May 16, 2016

The Feds, Football, and Social Media Screening

Just last week, the Director of National Intelligence, James Clapper, announced that the federal government would begin analyzing the publicly available social media of all applicants seeking a security clearance. This official directive to require social media screening is outlined in a specific policy that was released Friday.

This news is exciting to us for a couple reasons. For one, it should attract some of the country’s brightest scientists, engineers and technologists to solving the very difficult problem of automated social media analysis. The lure of hefty government contracts should draw more players into the space, increasing competition in the marketplace. We view that as a good thing – competition drives innovation which means more value for our clients at a lower cost.

But this news is exciting for another reason. It represents one of the first, large-scale formal policies for this sort of people analysis.

Here’s why this is so important:

Most businesses perform some type of social media screening before hiring someone, and most of those companies do that analysis by hand. Take a look at the GM of the Baltimore Ravens. ESPN put out a story earlier this month detailing how the Ravens GM analyzes the online identities of every single player the Ravens consider. And he prints out the tweets.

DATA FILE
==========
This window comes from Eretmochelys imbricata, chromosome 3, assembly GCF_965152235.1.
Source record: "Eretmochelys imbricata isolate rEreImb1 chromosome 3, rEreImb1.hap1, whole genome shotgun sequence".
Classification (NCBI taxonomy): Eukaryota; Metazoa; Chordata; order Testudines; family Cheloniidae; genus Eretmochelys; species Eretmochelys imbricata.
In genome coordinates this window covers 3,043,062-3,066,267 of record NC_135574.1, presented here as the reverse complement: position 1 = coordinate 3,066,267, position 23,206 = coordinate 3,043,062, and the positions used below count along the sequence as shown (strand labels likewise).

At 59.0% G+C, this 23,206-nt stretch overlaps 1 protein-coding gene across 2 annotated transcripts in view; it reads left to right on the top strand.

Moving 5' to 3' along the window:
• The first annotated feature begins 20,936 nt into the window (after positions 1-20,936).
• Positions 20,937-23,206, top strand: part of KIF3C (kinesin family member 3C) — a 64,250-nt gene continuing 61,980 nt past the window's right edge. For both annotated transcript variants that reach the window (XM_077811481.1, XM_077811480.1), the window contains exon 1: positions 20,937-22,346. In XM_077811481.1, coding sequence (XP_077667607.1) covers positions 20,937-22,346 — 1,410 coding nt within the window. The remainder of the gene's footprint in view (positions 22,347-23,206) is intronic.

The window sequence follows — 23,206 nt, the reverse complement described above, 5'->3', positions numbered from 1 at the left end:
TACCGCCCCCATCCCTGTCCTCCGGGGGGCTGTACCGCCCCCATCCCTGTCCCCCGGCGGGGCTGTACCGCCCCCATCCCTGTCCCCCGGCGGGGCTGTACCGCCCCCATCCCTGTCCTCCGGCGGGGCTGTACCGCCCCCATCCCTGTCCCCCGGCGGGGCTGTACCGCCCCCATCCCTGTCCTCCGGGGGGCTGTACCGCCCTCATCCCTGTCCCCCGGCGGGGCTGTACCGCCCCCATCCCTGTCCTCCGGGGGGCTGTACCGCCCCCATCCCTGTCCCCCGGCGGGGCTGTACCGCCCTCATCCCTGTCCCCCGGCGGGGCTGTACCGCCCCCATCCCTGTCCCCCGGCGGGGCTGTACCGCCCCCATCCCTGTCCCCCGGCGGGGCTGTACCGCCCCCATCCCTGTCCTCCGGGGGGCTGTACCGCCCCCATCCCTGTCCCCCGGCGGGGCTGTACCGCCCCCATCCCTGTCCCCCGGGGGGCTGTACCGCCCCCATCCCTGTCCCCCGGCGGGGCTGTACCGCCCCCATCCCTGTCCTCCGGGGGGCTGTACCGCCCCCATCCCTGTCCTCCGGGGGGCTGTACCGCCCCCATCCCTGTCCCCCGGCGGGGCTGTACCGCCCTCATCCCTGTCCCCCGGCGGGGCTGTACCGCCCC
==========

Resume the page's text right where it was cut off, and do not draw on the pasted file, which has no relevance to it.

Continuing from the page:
Beyond the challenges of finding the right person online, or the time it takes to print out and comb through a few thousand tweets, these manual checks present one major issue. They don’t involve the candidate.

Informal policies mean that these searches happen behind closed doors, and as such, candidates typically never know these searches are being performed. That leads employers to make bad decisions.

Employers who do not get a candidate’s consent may never know if a person was joking when they tweeted that offensive comment, or if they had a momentary lapse of judgment when they liked that bigoted photo. That’s a big problem. As pioneers in the space, we’ve seen how subjective some of this social media data can be, and how important it is to involved the candidate in the conversation. Formal policies require candidate consent, and thus create a two-way dialog.

We’re guessing that the government setting this precedent will alleviate private sector concerns about formalizing these policies themselves. This means being FCRA-compliant and involving the candidate in every decision – including granting them the right to challenge any information compiled about them by a third party.

We are interested to see how our prediction plays out, and how long the Ravens will keep wasting paper on printed tweets and overpaid QBs!

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